[00:26:07] Tyler Dupuis: Yeah, this is a systematic plan to close these schools by slowly bleeding them dry. No one wants to send their kid to a school, understandably, that is understaffed and under-resourced.
I used to think that it was less of a presence here in Seattle, the charter school presence. But It does seem to be pretty much the same playbook that we saw in Oakland, where public schools get defunded, public schools get cut to the bone, and then naturally parents make the decision to not send them there anymore. Enrollment drops. The school gets closed, and then... I forget that if it's a Seattle or Washington or whose law it is that when a school closes that the first right of refusal for use of the building is a charter.
This isn't just a thing that I'm suspecting. There is a systematic approach to defunding public education. Because, like I said in my testimony, there's a lot of money to be made if public education is not free and appropriate and public for everybody.
And so what worries me is that, for many reasons, students are going to schools outside the Seattle Public Schools system. When these closures and consolidations come down the line, it is the result of lowered enrollment. And then we're going to be faced with the same problem because it's self-replicating over and over again. As our schools get less resourced, bigger classrooms. That small classroom that teachers and parents and students all want is just not available to them.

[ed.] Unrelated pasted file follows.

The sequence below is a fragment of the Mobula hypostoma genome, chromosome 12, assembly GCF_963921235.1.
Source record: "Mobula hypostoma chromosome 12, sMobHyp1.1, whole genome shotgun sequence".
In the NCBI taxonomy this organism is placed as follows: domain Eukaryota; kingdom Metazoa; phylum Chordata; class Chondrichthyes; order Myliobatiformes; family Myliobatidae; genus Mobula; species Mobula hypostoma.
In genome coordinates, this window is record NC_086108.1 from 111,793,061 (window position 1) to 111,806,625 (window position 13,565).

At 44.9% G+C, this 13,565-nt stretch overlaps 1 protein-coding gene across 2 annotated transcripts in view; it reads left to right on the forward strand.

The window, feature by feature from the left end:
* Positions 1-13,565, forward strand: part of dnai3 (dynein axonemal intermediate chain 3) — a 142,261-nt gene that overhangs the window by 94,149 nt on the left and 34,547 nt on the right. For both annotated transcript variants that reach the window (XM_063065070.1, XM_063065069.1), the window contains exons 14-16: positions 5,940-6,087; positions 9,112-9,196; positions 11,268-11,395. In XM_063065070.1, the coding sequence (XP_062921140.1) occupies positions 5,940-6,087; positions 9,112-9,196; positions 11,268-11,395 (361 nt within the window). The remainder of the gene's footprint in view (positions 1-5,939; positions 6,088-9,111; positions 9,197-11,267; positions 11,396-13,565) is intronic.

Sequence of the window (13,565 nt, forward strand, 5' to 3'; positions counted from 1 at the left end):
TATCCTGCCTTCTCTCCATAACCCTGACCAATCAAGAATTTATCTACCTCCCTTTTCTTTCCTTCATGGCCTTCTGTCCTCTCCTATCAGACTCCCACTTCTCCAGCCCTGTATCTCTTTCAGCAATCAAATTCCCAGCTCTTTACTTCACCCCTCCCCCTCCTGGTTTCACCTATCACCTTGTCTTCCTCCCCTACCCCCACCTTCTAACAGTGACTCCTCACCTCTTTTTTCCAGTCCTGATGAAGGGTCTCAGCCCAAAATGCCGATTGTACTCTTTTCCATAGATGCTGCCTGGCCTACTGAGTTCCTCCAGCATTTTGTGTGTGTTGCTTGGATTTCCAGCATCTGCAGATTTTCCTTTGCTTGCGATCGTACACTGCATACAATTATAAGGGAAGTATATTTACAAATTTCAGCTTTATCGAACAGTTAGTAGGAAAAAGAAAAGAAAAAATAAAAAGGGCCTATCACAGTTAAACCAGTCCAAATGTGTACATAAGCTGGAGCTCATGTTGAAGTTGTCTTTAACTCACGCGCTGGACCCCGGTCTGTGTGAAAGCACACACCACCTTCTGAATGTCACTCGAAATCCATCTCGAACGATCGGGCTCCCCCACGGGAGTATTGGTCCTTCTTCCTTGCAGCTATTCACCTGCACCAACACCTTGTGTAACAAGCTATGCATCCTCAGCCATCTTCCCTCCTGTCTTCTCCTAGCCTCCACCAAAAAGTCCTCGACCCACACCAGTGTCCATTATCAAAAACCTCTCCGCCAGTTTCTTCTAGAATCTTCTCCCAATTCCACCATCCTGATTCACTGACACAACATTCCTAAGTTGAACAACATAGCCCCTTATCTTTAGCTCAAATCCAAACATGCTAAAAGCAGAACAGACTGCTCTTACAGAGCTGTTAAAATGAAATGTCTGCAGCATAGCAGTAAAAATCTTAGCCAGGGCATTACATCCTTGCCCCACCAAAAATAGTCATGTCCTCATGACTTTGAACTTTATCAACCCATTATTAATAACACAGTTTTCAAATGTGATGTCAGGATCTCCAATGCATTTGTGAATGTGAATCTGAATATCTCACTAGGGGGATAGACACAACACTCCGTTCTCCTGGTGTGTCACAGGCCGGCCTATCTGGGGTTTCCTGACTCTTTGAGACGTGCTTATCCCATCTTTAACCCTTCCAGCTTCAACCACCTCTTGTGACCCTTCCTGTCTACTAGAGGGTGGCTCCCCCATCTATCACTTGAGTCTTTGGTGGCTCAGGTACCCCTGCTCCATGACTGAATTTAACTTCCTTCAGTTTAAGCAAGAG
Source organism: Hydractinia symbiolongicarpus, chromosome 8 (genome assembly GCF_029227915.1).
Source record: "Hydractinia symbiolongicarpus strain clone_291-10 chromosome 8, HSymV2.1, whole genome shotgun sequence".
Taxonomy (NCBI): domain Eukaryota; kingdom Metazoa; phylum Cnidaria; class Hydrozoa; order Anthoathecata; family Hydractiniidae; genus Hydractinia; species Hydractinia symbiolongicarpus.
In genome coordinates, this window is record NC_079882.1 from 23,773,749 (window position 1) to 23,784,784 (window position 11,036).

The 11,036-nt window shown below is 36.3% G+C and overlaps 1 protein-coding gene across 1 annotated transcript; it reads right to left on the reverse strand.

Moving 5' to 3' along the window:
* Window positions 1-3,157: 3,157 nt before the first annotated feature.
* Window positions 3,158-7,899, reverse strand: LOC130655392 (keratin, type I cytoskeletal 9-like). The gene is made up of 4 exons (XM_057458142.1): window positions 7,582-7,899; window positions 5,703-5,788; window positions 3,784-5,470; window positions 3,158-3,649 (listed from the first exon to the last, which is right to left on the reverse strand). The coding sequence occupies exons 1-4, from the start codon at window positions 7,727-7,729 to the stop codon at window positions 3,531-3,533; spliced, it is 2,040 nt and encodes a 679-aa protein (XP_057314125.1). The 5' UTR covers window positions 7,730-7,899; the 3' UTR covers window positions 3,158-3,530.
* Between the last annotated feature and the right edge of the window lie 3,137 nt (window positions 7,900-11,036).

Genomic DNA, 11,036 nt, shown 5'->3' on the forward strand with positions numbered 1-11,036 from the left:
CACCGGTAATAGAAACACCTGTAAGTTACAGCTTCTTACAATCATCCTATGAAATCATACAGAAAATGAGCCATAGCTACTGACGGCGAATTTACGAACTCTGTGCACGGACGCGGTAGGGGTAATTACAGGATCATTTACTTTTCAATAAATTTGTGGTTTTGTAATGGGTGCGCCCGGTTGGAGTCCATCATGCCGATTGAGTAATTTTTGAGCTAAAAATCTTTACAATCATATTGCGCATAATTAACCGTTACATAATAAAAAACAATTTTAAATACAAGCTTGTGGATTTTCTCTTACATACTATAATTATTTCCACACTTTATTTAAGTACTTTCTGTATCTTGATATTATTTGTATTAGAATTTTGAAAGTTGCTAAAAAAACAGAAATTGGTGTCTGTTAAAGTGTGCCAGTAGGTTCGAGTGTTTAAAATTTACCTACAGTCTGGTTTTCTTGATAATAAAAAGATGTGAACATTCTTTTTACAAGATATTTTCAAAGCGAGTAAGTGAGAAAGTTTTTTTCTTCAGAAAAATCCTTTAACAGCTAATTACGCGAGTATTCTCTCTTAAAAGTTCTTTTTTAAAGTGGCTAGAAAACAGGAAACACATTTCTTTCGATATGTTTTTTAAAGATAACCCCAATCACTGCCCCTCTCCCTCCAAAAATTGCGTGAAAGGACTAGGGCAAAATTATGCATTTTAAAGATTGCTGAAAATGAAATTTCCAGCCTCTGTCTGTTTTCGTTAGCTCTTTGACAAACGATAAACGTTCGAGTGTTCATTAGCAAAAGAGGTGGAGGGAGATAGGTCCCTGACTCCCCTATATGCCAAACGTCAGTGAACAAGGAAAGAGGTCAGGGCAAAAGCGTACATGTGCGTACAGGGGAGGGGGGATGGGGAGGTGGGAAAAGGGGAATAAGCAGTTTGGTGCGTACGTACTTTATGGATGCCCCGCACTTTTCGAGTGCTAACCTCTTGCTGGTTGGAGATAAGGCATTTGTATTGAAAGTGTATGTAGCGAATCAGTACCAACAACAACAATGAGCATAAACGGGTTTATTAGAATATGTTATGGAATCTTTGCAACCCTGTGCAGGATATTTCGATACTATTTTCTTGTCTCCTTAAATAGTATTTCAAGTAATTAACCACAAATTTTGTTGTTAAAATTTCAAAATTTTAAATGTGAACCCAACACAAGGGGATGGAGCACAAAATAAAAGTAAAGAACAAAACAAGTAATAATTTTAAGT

I think one of the key things to keep in mind as well is that it's important to fight these fights against these cuts and closures. But it's not enough to push back against cuts. We have to also imagine what a well-resourced school looks like.
And, I'd really take that opportunity to say a well-resourced school probably has, classes that are in the 17:1 range. And not as an average over... if you factor in the PE teacher and the music teacher and yada, yada. Like the actual, in the room, there is a teacher and then there are 17 students, like physically present in front of them. Because that's what's going to deliver results.
And so, when we imagine, not just not to be cut down as far as possible, but like what we actually deserve, it's quite a lot more than this.
And then you do get the pushback of where are we going to get the money for all of these aspirational things. But that's, at some point eventually, it needs to be their problem to go and get that money and not ours, right? It shouldn't be our problem as teachers and parents to fill in all the gaps and figure out what to do with no money.